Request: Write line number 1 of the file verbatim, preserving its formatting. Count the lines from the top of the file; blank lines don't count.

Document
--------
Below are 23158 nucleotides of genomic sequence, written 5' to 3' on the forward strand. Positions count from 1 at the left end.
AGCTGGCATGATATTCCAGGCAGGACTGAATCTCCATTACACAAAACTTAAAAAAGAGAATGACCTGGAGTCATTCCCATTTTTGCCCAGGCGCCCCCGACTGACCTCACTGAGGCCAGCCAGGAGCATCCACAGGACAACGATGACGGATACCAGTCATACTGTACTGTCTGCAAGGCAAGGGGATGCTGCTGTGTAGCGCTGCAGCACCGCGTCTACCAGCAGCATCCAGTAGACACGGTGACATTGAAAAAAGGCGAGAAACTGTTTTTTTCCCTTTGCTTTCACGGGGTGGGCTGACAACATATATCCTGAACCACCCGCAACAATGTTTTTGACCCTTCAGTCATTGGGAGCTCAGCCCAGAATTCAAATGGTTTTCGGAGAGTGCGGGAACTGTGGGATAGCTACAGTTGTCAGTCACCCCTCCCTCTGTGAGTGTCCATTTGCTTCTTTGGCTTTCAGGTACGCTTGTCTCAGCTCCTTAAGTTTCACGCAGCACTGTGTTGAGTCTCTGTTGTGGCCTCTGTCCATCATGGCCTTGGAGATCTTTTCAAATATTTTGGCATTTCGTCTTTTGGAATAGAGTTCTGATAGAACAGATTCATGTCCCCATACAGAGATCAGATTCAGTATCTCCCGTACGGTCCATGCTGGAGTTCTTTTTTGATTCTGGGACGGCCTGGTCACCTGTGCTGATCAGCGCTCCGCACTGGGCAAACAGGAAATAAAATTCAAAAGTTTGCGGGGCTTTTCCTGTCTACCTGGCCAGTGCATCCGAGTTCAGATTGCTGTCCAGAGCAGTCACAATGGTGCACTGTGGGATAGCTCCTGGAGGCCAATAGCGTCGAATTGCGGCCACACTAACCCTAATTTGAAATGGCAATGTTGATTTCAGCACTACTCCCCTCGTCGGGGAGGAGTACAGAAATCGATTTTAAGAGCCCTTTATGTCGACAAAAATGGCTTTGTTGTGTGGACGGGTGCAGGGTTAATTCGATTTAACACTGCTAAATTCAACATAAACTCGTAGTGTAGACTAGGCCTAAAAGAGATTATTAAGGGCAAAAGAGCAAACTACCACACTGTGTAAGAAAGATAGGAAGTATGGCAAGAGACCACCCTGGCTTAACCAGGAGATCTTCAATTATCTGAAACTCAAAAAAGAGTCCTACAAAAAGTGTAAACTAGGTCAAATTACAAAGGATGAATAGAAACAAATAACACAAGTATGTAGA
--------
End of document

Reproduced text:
Below are 23158 nucleotides of genomic sequence, written 5' to 3' on the forward strand. Positions count from 1 at the left end.